Around Detroit, having a seat from Tiger Stadium is something like the ancient Catholic tradition of wearing a gold reliquary necklace, which held a sacred piece of bone from a saint perhaps even one whose name you bore.
While old Tiger Stadium seats certainly have little, if anything, to do with being Catholic, many will agree that owning one is a near religious experience.
Some variation on that happened one recent evening, when three strangers bonded while waiting for the bathrooms at Ottava Via, a casual Italian restaurant in Corktown.
Three light-green bleacher seats from the grand old ballpark were standing guard over the restrooms. It prompted such a strong sentimental reaction from two men and a woman that it sounded like they had just discovered long-lost cousins related through a wonderful, favorite uncle.
Ottava Via opened last summer a mere half block from where the crack of the bat and the roar of the crowd were the local ambient sound for some nine decades. It sits in the stately old white-granite fronted Dime Savings Bank building facing Michigan Avenue at Eighth Street.
Just out the door and steps away at Michigan and Trumbull avenues, the old stadium’s footprint is now ignominiously outlined like a crime scene by cyclone fence that circles the old field, now tended by the Navin Field Grounds Crew.
Inside Ottava Via, the seats that held fans who watched Cobb, Mantle, Mays, Aaron, and Greenberg now do washroom attendant duty.
Still, at least they are somewhere. And at least they are still recognized and given such affection. And at least they are near their old home, too.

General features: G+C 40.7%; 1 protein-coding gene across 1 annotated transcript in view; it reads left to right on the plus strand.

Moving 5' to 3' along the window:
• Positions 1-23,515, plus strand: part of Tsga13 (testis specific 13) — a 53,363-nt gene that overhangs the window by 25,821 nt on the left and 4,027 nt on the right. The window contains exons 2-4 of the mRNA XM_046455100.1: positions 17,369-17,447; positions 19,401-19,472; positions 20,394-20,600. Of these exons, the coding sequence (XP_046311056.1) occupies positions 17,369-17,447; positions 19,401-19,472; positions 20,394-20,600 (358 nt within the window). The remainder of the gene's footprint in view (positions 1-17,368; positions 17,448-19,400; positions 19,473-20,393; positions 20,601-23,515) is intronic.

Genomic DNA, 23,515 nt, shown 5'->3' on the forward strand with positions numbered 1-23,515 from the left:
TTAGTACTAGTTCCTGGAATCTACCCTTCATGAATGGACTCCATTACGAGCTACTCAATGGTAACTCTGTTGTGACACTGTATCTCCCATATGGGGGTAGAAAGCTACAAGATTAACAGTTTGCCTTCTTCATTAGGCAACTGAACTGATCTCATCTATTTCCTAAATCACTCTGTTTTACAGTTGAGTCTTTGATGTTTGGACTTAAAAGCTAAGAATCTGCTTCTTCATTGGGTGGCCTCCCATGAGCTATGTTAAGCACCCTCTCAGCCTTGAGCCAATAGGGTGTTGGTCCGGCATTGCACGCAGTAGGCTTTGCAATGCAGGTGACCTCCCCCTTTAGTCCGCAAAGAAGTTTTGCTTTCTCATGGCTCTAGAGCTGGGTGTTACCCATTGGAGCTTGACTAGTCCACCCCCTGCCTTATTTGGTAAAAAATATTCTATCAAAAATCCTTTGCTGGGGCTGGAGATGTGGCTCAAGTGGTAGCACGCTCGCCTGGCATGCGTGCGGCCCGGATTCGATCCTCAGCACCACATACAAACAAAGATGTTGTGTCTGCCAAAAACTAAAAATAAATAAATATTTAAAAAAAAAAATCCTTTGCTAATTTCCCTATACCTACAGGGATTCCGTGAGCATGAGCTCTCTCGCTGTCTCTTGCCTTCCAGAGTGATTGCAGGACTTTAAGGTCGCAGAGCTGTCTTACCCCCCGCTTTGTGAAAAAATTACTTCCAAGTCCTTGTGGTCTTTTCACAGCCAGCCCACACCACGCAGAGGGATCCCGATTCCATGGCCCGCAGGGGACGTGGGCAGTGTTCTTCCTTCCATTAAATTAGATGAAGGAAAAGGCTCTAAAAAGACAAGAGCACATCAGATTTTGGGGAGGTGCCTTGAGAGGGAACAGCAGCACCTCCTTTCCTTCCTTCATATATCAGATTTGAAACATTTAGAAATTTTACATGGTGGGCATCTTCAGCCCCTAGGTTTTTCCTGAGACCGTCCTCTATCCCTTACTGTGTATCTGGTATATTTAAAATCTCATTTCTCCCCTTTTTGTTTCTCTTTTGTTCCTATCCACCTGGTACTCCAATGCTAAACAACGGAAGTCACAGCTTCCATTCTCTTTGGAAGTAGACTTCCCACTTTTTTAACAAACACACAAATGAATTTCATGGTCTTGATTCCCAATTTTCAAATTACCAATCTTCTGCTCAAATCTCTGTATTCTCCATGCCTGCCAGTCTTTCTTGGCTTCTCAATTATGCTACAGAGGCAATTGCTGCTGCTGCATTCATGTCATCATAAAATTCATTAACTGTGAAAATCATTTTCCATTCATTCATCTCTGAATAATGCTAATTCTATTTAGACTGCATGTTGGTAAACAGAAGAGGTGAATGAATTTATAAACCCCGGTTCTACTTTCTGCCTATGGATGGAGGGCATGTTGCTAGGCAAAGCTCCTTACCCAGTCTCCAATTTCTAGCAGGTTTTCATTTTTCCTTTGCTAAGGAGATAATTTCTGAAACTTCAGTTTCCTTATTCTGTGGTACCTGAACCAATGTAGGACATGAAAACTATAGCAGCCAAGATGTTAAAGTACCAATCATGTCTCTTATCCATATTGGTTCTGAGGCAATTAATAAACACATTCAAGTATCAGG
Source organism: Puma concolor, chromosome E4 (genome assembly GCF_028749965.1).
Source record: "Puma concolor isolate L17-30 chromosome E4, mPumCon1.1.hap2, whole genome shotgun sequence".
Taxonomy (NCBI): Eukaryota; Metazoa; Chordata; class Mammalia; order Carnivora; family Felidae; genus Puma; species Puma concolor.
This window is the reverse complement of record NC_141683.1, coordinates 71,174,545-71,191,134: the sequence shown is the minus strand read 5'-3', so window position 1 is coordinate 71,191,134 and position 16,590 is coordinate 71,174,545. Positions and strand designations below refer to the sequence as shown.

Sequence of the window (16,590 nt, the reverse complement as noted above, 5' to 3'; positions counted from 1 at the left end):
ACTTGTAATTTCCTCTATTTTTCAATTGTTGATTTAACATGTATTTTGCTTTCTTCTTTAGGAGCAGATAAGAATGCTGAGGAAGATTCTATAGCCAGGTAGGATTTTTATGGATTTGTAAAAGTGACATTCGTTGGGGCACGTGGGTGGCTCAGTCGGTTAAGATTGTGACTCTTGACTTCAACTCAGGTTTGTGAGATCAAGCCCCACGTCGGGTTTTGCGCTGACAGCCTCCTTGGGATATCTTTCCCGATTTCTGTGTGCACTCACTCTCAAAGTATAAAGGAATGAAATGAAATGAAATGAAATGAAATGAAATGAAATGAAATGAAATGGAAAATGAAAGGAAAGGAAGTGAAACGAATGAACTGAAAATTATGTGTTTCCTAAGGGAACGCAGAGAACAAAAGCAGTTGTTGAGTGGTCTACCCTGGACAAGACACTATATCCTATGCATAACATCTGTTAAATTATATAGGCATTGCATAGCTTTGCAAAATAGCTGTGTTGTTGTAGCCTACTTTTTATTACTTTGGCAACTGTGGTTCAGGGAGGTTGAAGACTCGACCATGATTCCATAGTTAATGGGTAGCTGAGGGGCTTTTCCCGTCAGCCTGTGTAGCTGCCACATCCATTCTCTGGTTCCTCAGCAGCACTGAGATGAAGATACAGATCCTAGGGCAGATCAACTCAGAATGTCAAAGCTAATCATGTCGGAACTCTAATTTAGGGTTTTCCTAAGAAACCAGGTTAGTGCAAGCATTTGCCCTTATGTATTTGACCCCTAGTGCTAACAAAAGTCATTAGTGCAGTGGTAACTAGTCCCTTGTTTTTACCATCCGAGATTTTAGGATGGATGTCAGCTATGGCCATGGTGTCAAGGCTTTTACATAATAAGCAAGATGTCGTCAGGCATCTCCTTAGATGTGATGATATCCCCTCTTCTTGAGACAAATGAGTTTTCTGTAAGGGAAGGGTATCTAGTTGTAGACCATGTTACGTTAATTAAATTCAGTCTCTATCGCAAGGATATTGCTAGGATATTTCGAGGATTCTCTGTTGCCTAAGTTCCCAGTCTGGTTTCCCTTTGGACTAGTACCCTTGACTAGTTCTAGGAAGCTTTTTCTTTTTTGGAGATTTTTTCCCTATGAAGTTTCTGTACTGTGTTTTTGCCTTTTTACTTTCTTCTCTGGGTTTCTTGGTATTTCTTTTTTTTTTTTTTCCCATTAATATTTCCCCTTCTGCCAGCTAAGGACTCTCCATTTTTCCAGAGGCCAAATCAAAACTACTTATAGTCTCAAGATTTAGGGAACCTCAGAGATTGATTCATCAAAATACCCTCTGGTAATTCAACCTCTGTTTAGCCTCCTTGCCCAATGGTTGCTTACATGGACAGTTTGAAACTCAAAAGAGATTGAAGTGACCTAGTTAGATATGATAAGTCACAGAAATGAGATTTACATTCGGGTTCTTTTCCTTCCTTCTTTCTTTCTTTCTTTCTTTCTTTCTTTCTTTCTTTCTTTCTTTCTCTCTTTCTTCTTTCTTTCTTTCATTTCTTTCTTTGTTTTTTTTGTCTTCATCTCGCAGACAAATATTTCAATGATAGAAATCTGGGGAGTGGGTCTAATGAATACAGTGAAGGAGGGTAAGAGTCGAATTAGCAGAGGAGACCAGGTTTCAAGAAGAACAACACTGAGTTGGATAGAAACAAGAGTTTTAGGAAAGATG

The Corktown area lost so much when the stadium was finally closed in 1999 and was then painfully taken down in 2008-09. But that was yesterday. Ottava Via is today.
And it is a good addition to the same block where the old Nemo’s and McShane’s Irish Pub still stand, both symbols of the old days and passage to the new.
Life and new activity have returned to Corktown slowly over the years since the stadium’s demise — mostly with adventurous young residents seeking a city life and blending in with the handful of diehards who never left. On a recent evening joggers were out running along Michigan Avenue passing Astro Coffee, already closed for the day, and Slow’s Bar B Q, Sugar House, and the Mercury Bar and Grill, routinely open until midnight or later these days, right near the still-deserted Michigan Central train station and near the popular Two James Spirits distillery and tasting room.
Ottava Via joins that upward movement. It may be Italian in its menu selections and name, but in appearance, it is another very well-done urban casual dining spot.
The décor at Ottava Via is urban retread, a pleasant mix of the old high ceilings trimmed in thick modern white crown molding, and blended with the necessities of today’s urban dining: an outdoor patio, a deli case selling the restaurant’s products and dishes for takeout and — of course — a pizza oven.
The bar, with its mirrored back, seats about a dozen and features a grand old station clock on a pedestal with a white, lighted dial.